Xinhua News (“JAPANESE FM: DENUCLEARIZED DPRK HAS THE RIGHT TO RUN SPACE PROGRAM”, 2009/04/07) reported that Japanese Foreign Minister Hirofumi Nakasone said that the DPRK will be entitled to run a space program on condition that it has been denuclearized. At a press conference for foreign correspondents in Tokyo, Nakasone said that if the DPRK comprehensively settles the nuclear, missile and abduction issues, Japan is willing to normalized relations with Pyongyang. Nakasone urged the United Nations Security Council to adopt a fresh resolution to make the DPRK realize the “consequences of such a provocative act.”
8. PRC on DPRK Missile Launch
The Associated Press (Christopher Bodeen, “CHINA URGES RESTRAINT, MORE TALKS OVER NKOREA”, 2009/04/07) reported that the PRC declined to label the DPRK’s rocket firing as a provocative act and called for a restrained response to the launch. “Under the current circumstances, we hope relevant parties can maintain calm, restraint, and caution so as to jointly safeguard peace and stability in this region,” Jiang said. Jiang said that while the technology involved in a satellite launch and missile test were similar, they remained distinct actions. Launching a satellite also involved the DPRK’s right to “peaceful use of space,” she said.
9. Inter-Korean Economic Cooperation
Korea Herald (“LEE WANTS GAESEONG ABOVE POLITICS”, 2009/04/08) reported that President Lee Myung-bak yesterday expressed hope that the Gaeseong industrial park is not dragged into the recent political tension. Uncertainty is growing about the future of the economic zone in a Northern border city following Pyongyang’s inconsistency in keeping the border open, its seizing of a southern worker and its recent launching of a long-range rocket. In a recent interview, Lee ruled out the possibility of closing the joint industrial park, a symbol of inter-Korean peace and economic cooperation, despite rising tension with its northern neighbor.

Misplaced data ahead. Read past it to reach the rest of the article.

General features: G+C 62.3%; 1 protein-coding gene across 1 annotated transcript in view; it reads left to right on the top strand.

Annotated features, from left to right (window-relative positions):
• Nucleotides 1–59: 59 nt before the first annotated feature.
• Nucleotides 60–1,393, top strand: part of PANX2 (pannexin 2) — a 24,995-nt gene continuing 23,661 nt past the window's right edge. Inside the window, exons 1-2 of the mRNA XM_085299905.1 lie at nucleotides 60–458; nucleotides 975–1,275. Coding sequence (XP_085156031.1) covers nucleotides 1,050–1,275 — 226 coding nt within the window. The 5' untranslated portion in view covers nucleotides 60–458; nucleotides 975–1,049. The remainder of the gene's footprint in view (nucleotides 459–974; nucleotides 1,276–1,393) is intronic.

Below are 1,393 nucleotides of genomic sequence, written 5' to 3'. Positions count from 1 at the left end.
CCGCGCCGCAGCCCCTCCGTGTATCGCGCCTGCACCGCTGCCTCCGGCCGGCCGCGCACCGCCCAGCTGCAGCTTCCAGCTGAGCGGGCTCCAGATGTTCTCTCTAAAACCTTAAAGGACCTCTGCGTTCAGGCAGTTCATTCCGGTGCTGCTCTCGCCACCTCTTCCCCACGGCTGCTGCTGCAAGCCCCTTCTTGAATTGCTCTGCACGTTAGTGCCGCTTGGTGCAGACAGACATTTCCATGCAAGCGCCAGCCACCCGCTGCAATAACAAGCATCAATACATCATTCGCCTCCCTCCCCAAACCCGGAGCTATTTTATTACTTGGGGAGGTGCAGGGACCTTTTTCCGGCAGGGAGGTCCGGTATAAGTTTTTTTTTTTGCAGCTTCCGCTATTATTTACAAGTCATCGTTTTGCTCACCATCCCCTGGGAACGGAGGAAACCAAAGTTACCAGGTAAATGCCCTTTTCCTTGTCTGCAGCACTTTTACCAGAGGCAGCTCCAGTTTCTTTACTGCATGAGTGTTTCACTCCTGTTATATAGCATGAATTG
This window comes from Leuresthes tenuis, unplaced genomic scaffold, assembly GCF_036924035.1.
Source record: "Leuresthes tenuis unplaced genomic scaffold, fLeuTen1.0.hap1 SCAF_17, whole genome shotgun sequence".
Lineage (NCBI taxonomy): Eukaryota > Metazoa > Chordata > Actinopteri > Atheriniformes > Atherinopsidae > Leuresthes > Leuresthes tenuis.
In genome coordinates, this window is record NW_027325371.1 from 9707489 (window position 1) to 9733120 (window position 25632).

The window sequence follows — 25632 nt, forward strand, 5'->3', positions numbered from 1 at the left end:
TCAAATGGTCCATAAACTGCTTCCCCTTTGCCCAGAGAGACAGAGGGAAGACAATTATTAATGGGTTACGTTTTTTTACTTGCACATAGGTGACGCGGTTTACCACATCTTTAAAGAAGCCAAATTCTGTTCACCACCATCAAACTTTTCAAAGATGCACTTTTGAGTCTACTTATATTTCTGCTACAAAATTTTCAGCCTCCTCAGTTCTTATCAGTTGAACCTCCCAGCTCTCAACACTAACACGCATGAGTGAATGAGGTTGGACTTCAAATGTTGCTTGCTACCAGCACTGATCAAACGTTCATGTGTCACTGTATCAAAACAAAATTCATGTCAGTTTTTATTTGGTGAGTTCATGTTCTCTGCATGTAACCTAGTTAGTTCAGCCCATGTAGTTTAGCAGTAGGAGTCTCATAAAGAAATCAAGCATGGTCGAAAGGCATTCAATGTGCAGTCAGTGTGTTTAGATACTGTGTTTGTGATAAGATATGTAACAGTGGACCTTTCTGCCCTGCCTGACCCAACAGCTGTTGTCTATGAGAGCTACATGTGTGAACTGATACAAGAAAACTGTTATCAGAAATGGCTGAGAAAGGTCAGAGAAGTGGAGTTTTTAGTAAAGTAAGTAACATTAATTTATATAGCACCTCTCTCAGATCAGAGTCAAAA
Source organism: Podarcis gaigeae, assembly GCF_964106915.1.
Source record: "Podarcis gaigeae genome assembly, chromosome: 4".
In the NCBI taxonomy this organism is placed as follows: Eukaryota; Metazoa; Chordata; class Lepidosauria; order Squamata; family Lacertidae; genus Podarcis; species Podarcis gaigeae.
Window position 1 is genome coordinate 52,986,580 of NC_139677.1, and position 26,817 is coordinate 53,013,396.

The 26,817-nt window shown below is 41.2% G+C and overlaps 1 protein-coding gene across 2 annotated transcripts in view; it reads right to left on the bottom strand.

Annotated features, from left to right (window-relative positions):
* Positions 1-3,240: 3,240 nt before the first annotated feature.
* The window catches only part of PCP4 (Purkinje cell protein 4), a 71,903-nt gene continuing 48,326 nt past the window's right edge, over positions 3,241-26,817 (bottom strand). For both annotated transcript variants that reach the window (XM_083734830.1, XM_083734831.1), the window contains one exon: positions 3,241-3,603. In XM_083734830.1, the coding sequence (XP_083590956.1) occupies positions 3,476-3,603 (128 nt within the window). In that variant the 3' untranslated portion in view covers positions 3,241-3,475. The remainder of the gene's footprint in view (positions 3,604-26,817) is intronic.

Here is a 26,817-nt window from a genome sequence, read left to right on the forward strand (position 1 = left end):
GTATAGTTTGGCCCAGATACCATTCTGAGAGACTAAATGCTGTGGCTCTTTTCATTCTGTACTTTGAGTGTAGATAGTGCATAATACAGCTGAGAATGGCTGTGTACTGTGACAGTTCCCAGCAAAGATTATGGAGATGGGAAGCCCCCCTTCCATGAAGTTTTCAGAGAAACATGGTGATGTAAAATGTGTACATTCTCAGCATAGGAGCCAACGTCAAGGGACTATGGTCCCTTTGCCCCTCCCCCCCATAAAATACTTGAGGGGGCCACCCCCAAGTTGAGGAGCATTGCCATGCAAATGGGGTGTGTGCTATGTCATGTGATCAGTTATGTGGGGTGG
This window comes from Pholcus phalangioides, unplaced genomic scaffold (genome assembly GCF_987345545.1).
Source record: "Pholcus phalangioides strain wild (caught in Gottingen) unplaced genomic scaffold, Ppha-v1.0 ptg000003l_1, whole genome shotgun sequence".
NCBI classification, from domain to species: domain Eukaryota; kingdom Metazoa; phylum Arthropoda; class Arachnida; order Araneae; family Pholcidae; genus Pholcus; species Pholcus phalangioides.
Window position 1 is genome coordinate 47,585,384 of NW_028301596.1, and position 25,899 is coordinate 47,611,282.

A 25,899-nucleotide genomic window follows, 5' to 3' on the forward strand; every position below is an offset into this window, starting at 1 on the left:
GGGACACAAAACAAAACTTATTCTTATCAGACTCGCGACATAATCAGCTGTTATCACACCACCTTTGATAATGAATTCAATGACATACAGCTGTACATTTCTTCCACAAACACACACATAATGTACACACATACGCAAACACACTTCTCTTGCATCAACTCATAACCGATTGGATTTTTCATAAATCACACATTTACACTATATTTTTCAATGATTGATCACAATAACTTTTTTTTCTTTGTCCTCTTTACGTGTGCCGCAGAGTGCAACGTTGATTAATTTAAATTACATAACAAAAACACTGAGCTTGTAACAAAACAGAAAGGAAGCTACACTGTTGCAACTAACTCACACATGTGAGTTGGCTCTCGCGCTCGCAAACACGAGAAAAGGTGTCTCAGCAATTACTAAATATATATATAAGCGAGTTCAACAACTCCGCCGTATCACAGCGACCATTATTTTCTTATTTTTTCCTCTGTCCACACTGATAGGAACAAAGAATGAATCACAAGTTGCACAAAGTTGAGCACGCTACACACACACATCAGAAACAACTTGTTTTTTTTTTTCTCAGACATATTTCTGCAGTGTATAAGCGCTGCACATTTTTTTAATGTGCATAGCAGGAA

10. Inter-Korean Relations
Korea Times (Kang Hyun-kyung, “‘NO PLAN TO SEND ENVOY TO NK'”, 2009/04/07) reported that Unification Minister Hyun In-taek ruled out the possibility of Seoul sending a special envoy to Pyongyang, clarifying that the ministry had not so far discussed details of the option. “There are several ways that can facilitate talks between the two Koreas, and there is no doubt that sending a special envoy is one of them,” Hyun said during a National Assembly interpellation session. But the government has not looked into the details of the option, he added.
Agence-France-Presse (“SOUTH KOREA’S LEE URGES NORTH KOREA TO FREE DETAINEE”, 2009/04/07) reported that President Lee Myung-bak urged DPRK to free a South Korean held in the DPRK for more than a week for allegedly criticizing Pyongyang’s regime. “His firm must demand (his release) more actively from the North, and the government must work with the international community if necessary to resolve the issue at an early date,” Lee told his cabinet. The DPRK has promised to guarantee the detainee’s rights but has said access will be available only after his investigation ends.
11. Japan Politics
Kyodo News (“AFTER 3 YRS IN OFFICE, OZAWA VOWS TO DO HIS BEST TO OUST LDP FROM POWER “, Tokyo, 2009/04/07) reported that Democratic Party of Japan President Ichiro Ozawa, mired in a fundraising scandal, vowed anew to do his best toward ousting the ruling Liberal Democratic Party from power, after three years since taking up the top position of the main opposition party. ”As I have said many times, my primary goal is to achieve a regime change and I believe that’s what the public needs,” Ozawa told a press conference.
12. Japan Environment